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The Temperance Movement
Transcript of The Temperance Movement
The Catholic temperance movement started when the Teetotal Abstinence Society was established in 1838 by Theobald Mathew.
Women's Christian Temperance Union
American Temperance Union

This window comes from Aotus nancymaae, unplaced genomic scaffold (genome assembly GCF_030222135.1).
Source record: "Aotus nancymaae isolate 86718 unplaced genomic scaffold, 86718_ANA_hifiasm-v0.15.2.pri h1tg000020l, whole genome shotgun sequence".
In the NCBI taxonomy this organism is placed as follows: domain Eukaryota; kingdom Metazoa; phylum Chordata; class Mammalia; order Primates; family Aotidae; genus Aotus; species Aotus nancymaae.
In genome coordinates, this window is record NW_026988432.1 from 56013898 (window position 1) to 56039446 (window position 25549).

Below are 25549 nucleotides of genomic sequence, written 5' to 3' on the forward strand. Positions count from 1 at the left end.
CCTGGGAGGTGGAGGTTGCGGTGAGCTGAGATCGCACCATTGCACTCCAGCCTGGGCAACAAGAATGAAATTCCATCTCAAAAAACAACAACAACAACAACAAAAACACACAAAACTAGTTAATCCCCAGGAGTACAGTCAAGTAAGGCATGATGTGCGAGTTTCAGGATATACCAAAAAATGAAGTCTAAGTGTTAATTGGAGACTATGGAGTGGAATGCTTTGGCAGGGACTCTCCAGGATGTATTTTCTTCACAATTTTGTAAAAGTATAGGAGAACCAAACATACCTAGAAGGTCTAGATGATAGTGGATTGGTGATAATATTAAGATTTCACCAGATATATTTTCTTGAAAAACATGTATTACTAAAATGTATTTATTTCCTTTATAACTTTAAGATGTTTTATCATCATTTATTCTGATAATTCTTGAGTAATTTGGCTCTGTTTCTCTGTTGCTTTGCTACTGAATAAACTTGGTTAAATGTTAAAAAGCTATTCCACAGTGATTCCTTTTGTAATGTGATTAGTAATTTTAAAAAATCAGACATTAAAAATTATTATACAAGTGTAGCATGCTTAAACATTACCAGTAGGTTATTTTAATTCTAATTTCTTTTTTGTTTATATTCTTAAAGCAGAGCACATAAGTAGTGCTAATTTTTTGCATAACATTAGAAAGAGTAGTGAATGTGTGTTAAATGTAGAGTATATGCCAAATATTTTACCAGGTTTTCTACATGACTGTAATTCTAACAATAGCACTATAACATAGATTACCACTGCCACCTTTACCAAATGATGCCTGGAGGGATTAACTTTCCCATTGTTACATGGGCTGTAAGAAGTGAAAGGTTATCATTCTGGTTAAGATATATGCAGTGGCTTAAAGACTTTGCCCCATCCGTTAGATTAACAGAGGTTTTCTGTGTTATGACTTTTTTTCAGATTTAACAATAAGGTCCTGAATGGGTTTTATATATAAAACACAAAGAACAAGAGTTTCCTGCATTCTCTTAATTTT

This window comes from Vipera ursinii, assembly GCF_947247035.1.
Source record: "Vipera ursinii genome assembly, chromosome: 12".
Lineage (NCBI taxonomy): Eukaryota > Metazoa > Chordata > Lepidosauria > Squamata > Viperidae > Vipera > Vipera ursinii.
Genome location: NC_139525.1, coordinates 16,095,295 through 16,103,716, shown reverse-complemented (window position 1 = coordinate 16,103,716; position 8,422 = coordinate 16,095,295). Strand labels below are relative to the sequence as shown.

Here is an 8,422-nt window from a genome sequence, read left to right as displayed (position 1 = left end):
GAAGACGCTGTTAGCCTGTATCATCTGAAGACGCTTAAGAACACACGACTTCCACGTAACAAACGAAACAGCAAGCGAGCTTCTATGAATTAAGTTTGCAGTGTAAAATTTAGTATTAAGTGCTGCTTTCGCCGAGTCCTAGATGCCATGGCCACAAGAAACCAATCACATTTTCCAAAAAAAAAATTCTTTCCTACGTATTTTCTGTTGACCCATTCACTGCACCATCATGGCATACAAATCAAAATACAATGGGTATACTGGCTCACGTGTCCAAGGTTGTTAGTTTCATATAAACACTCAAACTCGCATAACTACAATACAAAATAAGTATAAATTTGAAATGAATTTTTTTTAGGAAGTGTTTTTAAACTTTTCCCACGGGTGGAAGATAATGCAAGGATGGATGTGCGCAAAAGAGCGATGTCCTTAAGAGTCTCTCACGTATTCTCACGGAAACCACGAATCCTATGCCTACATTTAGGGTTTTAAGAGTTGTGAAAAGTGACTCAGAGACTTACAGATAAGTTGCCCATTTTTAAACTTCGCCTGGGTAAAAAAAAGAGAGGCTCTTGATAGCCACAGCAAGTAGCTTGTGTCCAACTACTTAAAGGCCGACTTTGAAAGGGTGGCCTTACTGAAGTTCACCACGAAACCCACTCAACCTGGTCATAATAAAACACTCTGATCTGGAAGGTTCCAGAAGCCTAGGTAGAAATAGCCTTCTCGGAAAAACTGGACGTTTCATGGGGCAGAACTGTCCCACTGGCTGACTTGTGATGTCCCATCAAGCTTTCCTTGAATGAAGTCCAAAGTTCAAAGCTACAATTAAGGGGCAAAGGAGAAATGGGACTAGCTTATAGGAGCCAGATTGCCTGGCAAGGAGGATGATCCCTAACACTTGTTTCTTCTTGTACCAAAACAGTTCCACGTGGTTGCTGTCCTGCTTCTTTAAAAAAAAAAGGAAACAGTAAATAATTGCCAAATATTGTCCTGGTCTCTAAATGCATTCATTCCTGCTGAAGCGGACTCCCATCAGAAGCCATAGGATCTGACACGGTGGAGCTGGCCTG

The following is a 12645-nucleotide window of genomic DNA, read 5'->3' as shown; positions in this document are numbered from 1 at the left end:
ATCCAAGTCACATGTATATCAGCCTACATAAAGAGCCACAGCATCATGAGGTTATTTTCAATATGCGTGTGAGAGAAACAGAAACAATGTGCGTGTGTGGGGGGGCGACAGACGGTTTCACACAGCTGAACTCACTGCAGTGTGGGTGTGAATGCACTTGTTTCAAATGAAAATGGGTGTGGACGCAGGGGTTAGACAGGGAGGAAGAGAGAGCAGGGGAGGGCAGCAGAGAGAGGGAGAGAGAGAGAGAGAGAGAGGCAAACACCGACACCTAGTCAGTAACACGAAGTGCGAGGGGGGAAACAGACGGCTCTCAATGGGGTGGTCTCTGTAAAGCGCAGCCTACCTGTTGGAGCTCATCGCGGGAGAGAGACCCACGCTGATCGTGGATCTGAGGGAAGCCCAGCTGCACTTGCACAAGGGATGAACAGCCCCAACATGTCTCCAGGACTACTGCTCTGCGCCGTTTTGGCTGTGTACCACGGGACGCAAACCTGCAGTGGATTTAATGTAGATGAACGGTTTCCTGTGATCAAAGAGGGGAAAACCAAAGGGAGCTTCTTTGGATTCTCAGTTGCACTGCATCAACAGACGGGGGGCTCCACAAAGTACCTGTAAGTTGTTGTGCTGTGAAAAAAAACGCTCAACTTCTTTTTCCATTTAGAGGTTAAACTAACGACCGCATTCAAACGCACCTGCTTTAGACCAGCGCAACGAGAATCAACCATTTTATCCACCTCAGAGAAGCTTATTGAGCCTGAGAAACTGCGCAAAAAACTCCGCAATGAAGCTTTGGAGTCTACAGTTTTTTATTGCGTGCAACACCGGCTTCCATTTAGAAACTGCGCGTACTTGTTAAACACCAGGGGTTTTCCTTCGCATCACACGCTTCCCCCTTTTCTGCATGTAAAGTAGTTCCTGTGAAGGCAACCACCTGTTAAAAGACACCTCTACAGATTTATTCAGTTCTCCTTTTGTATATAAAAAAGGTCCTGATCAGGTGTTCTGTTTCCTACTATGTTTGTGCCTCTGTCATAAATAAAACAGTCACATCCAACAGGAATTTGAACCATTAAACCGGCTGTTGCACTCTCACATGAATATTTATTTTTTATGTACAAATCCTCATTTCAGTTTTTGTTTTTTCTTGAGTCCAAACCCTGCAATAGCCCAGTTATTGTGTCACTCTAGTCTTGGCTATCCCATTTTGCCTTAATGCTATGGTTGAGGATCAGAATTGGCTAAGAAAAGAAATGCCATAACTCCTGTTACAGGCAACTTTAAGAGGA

Anti - Saloon League This cartoon shows the reason in which the Temperance Movement started. They include many side effects of drinking and explain exactly why many people were against it. Young Men Wanted... The Origins of the Temperance Movement It originated in the late 18th and early 19th centuries. Many people in the movement wanted to completely ban all alcoholic drinks. These included hard liquor, beer, and wine. They thought alcohol was the source of social problems like violence, poverty, and crime. Total abstinence from alcohol were very rarely advocated or practiced before the Temperance Movement. It started in the American Revolution. In Connecticut, Virginia, and New York State farmers formed associations to ban whiskey. The movement spread to eight states, rather than abstinence, advocating temperance. In 1826, within 12 years claiming more than 8,000 local groups and over 1,500,000 members, the American Temperance Society was formed. Many different temperance movements started around the 1830s, when they saw a particular growth starting in places including New Zealand and Australia. The Temperance Movement then and Throughout American History The Women in the Movement:Beginning Because the women had no rights at this time, they had to depend mostly on their husbands. With alcohol abuse, the women realized that they could no longer depend on the to provide for their families. So they decided to take a stand and spread the word that alcohol abuse is very effective on their families. Women were the very first leaders of the Temperance Movement. This is an example of a protest. Different Movements Bibliography http://en.wikipedia.org/wiki/Temperance_movement